Game Night Observations: Another poor start, too many turnovers, and Mitchell carrying the load
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Danny Cunningham covers the Cleveland Cavaliers for 850 ESPN Cleveland and TheLandOnDemand.com
The Cleveland Cavaliers played arguably their worst game of the season on Wednesday night in Sacramento against the Kings. Cleveland fell 127-120 on the road to drop to 8-3 on the season.
In an 82-game season, teams are bound to have clunkers, and this was unquestionably one for the Cavs. With that said, there are some concerning signs not just from Wednesday night in Sacramento, but the trip out west as a whole.
For the third time in the last three games, the Cavs have struggled defensively early, allowing more than 60 points in the first half. Aside from the second half against the Lakers on Sunday afternoon, the Cavaliers haven’t been good on the defensive end of the floor since heading out west.
There have been several issues, but this one might be the most concerning. The Cavs have shown at plenty of times during this young season that they’re capable of being a top five defense in the NBA. On the interior, that remains true, but on the perimeter the Cavs haven’t been good enough.
Between Monday night against the Clippers and Wednesday against the Kings, opponents have shot a combined 34-of-77 (44.1%) from 3-point range against the Cavs. Both LA and Sacramento made 17 3-point attempts in wins over the Cavs. Part of that can certainly be attributed to luck. Some nights, teams have good shooting nights, and it is what it is. But even factoring that in, the Cavs have been giving up good looks to opponents lately. Even against the Lakers on Sunday, the defense on the outside wasn’t stellar, but Los Angeles is one of the worst shooting teams in basketball, so it didn’t matter as much.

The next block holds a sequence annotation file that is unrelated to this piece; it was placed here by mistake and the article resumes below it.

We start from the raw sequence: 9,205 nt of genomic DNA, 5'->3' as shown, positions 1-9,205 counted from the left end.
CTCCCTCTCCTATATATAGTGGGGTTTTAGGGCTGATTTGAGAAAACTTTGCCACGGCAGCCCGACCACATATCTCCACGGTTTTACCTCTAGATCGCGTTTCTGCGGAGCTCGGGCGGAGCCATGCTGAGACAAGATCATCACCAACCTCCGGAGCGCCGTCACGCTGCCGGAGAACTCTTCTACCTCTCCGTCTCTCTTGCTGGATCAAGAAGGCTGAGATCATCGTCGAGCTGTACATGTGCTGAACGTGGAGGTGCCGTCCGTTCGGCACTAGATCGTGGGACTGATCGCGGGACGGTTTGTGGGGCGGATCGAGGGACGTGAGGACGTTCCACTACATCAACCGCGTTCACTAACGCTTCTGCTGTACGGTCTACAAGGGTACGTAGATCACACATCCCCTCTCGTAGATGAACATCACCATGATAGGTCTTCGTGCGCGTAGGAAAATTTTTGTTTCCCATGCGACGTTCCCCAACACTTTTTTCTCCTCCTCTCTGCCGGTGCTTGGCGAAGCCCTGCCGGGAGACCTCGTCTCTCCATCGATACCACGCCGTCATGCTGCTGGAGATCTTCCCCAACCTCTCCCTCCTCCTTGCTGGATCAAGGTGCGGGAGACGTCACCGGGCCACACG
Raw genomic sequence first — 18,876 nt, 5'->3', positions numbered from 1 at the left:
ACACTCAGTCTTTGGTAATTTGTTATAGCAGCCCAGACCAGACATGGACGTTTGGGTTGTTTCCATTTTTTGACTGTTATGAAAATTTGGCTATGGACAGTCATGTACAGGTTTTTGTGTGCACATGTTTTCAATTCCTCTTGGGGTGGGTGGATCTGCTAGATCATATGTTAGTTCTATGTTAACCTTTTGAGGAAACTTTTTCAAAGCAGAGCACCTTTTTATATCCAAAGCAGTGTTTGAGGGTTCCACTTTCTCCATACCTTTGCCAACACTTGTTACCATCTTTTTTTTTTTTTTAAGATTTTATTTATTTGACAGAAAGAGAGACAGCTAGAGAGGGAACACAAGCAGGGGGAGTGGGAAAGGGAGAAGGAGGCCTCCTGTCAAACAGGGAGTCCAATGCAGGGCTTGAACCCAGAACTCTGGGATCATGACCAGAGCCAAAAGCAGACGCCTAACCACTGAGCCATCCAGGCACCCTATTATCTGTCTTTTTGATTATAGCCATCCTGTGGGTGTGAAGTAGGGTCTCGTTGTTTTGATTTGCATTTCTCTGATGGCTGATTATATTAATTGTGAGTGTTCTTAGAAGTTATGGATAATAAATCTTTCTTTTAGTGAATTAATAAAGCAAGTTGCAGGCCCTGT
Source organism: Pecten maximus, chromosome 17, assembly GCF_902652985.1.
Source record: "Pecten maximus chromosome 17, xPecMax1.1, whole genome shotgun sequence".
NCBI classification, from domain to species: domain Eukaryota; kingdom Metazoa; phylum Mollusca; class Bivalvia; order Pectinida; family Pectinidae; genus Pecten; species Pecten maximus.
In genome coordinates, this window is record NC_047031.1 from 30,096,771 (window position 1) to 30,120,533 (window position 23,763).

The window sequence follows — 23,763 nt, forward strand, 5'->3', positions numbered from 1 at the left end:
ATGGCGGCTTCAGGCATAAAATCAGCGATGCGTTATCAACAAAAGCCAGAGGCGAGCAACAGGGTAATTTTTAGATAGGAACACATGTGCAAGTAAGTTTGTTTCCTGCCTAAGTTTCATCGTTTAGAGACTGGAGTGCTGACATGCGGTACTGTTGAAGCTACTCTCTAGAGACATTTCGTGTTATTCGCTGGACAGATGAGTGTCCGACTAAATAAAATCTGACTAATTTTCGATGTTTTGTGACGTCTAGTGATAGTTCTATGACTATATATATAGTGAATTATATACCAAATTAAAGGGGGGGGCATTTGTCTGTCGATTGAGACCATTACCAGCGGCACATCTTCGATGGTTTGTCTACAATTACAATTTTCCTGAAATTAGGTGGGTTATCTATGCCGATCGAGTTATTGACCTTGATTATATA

Time will tell – as will a deeper dive later this week – just how much of this is luck based and how much of it is poor defense, but either way it’s a big reason why the Cavs lost on Wednesday night.
Too many turnovers
It’s not often that the Cavs will lose games in which they shoot over 53% from the floor and over 42% from beyond the arc as they did on Wednesday.
Having twice as many turnovers as the opponent will certainly help to make that possible. Caris LeVert turned the ball over five times, Darius Garland had four of his own, and Donovan Mitchell had a trio of giveaways. The 18 turnovers tied a season-high for the Cavaliers and led to 18 points for Sacramento.
The turnovers were especially costly in the third quarter for Cleveland. The Cavs started off the quarter making their first 13 field goal attempts and they would ultimately make 15-of-17 in the quarter. Typically, when that happens, it’s a great thing for that team. On Wednesday night, the Cavs only outscored the Kings 35-28 in the third quarter despite the unconscious shooting from the floor. That’s partially due to poor defense, but also attributed to the fact the team turned the ball over seven times in the period.